You may find yourself traveling back in time. Hop down a series of stone steps, take a sharp left turn, and feel your heart skip a beat. There, sprawled out below a sandstone plateau dotted with piñon pines and juniper trees, stands the 800-year-old remains of Cliff Palace, an ancient city of the Ancestral Puebloan people.
The largest and best known of Mesa Verde National Park’s native dwellings, Cliff Palace is a wonder to behold. The site contains 150 rooms and 23 kivas (circular ceremonial spaces), indicating that it was once a location of great social and spiritual importance.
Though Colorado’s Mesa Verde may be primarily dedicated to preserving past cultural relics, the park’s use of technology to educate visitors is some of the best in the national park system. There’s a robust mobile app with a full-blown audio tour of more than a dozen sites, a podcast exploring the lives of the Ancestral Pueblo people, and a series of virtual tours of the most famous sites.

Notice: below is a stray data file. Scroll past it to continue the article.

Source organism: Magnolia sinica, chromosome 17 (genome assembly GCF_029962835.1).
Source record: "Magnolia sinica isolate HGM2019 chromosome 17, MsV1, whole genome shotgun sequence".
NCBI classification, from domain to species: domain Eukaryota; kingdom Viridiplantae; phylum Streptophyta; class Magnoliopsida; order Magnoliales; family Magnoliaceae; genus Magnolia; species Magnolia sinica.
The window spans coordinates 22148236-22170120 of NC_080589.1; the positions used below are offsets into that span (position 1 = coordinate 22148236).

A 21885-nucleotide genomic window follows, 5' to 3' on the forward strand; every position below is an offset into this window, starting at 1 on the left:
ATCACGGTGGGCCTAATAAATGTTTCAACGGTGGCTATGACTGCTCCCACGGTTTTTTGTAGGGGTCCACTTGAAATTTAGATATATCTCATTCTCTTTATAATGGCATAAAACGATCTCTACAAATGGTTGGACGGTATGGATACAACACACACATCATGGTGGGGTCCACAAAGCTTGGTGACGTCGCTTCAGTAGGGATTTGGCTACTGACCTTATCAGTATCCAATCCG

As you stare at the vast ruins before you, press play on your phone and find yourself even more deeply transported. The park enlisted TJ Atsye, a ranger and member of the Laguna Pueblo Tribe, to narrate the self-guided driving and walking tour of the Mesa Top Loop Road. She chronicled the history of her ancestors from 600 CE to about 1300 CE, from pit houses to the impressive masonry of the cliff’s-edge villages.
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